It's fun to watch people in the parking lots look through binoculars at mountain goats a mile away. Just a short distance down a trail and you sometimes have to leave the trail to get around them. On the highline Trail we came face to face with a mountain goat. It was clear he had no intention of leaving the trail. We stepped to the outside, but he would not pass. I realized this would box him in. We stepped to the inside and he marched right on by, almost brushing up against us.

Mountain Goat demanding the trail (Highline Trail).
Mountain Goat (Highline Trail).
Mountain Goat sleeping ON Hidden Lake Overlook platform.

Bighorn Sheep aren't quite as conspicuous, but we still saw them on many occasions.

Bighorn Sheep (Hidden Lake Trail).
Bighorn Sheep (Going-to-the-Sun Road)

One of my favorite animals, is the Hoary Marmot. These large rodents really show their personality when you watch them. They are also an important prey species for the Wolverine! We found them at the higher elevations on most of the trails we hiked. A number of juveniles were out and about as well.

Hoary Marmot (Highline Trail).
Hoary Marmot (Highline Trail).
Hoary Marmot (Highline Trail).
Juvenile Hoary Marmot (Hidden Lake Trail).

I was hoping to see White-tailed Ptarmigans, but they too remained elusive. Of course, we weren't allowed to hike the Ptarmigan Tunnel trail, I am sure we would have found them there! On the Swiftcurrent Pass hike we did find three families of Dusky Grouse (right near the bear).

Dusky Grouse.

It was an amazing trip with the Highline Trail hike being the favorite. I highly recommend it and can't wait to go back to this amazing place.

Maybe a white-faced meadowhawk? Dragonflies are not my thing...

Saturday, August 06, 2011

Time off - time to head back into the woods!

After a big field season studying Northern Goshawks in the woods, it was time for a little down time - in the woods! Karyn and I traveled to central Idaho to celebrate our anniversary. Seventeen years ago we were married on a mountain bike trail near Stanley, Idaho. Each year we spend a week in the area relaxing, playing and celebrating the festive event. This year we once again had a great time. Here is a photo tour of some of what we saw. As you can derive, we had gorgeous weather! (click any photo to enlarge)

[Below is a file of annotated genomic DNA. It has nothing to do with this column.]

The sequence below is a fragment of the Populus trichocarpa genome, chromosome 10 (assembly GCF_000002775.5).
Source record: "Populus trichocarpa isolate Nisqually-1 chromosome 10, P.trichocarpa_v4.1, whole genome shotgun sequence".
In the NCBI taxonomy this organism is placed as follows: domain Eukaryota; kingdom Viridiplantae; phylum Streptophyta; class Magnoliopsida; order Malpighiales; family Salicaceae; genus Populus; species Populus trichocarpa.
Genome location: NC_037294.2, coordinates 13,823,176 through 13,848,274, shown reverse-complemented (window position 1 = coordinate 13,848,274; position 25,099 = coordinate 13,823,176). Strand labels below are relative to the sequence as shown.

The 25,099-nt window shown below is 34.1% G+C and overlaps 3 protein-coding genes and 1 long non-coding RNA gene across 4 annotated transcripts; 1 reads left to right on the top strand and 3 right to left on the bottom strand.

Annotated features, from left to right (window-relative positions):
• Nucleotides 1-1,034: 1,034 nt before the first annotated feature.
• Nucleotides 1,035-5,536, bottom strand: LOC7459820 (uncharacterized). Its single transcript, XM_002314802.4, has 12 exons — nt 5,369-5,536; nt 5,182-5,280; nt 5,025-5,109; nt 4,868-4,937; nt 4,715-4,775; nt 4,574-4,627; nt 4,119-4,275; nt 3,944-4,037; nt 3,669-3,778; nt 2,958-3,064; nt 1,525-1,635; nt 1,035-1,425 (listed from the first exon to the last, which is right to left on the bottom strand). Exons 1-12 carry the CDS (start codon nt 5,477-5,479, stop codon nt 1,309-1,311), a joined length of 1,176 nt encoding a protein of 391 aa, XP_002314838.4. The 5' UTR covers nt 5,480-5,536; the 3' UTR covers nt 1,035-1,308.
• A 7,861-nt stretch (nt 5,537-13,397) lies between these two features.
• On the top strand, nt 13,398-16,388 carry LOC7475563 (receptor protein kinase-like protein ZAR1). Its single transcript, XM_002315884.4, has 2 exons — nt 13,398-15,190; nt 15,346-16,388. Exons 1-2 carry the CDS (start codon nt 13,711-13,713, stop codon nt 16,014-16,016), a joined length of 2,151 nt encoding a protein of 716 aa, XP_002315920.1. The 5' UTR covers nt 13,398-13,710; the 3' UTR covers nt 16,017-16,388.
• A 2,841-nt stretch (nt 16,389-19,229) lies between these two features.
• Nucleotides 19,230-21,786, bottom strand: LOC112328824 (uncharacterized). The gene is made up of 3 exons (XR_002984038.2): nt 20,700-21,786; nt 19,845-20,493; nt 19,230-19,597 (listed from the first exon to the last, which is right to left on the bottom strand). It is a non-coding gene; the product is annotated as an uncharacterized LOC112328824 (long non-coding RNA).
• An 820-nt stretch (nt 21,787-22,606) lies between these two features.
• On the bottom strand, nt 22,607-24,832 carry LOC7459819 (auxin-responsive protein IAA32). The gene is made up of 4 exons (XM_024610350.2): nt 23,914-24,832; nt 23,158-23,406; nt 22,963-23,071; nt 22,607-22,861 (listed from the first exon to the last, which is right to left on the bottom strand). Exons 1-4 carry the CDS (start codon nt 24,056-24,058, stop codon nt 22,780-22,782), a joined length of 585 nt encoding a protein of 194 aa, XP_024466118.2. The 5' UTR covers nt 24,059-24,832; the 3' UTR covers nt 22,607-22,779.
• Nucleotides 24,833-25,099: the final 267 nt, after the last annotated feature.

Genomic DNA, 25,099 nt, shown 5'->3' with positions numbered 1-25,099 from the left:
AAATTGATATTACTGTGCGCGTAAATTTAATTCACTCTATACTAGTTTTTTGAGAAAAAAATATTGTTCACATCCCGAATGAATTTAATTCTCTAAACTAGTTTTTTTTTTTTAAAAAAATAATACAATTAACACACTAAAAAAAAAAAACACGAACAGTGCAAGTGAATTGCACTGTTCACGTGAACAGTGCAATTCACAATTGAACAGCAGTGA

Mount McGown on northern tip of Sawtooth Mountains.
One of many elk herds we saw - most with healthy calves.

The Stanley area is a great area for nesting Sandhill Cranes. We would see approximately 20 pairs, many with colts, some with two.

Sandhill Cranes.
Sandhill Cranes, Elk, Canada Geese.
Osprey launching an attack.

One day we took the boat across Redfish Lake to hike into the central Sawtooths. We had hoped to go to Saddleback Lakes, but the water was very high and we could not find a safe crossing. We headed to Alpine Lake instead (in Redfish drainage, there are two other Alpine Lakes in the Sawtooths!). While there I noticed tracks heading straight up the snow field behind the lake. Could they be wolverine tracks?

Alpine Lake, Redfish drainage, Sawtooth Mountains
Path of potential wolverine tracks outlined in red.

The pronghorn are doing well. More than half of the herd are calves. There must have been a lot of twins in this group this year.

Pronghorn on Decker Flat.

Stanley has quite a few beaver colonies. We like to explore these for birds and other wildlife. The dam has been destroyed in our favorite area and hasn't been repaired for two years. The beavers must be gone. The result is that the bird numbers are also down in that area. This year we found a few new areas to explore.

Western Wood-Pewee.
Common Merganser Juveniles.
Juvenile Bald Eagles.
Juvenile Bald Eagles.
Northern Goshawk food! - Red Tree Squirrel.
Baby Killdeer.

On the final day of our trip we moved our campsite out to Bear Valley to look for wolves and to float Bear Valley Creek in the morning. We were surrounded by elk all night, but did not hear a single howl. It's a crime against wildlife that we have removed this predator from this fabulous ecosystem. From our van we could see a dozen Sandhill cranes, three elk herds, deer, a family of Northern Harriers, Osprey, etc. It's a beautiful location. In the morning we launched our inflatable kayak for the journey down the river. It takes about two hours and is spectacular.

Cliff Swallows!
Bear Valley Creek.
Bear Valley Creek.
Self anniversary portrait!

Friday, August 05, 2011

Research Publication

In May, the journal of the Coopers' Ornithological Society - The Condor, published my research on avian migration. I have the full pdf of the article which I am able to distribute upon request. If you are interested in reading it, send me a message or comment on this post. It is also available via jstor if you have institutional access or are a Coopers member. It should also be on the Idaho Bird Observatory site sometime soon.

Miller, R. A., J. D. Carlisle, and G. S. Kaltenecker. 2011. “Effects of regional cold fronts and localized weather phenomena on autumn migration of raptors and landbirds in southwest Idaho.” Condor 113 (2): 274-283.

Wednesday, August 03, 2011

Male Northern Goshawk Brings Dinner Then Takes It Away

Male goshawk delivers a baby bird to his nestling. With the female absent he appears not to know how to feed the nestling. The nestling tries to eat, then the male takes the food away. Note: the female usually feeds the nestling and it is common to take uneaten food out of the nest. The food is usually cached nearby.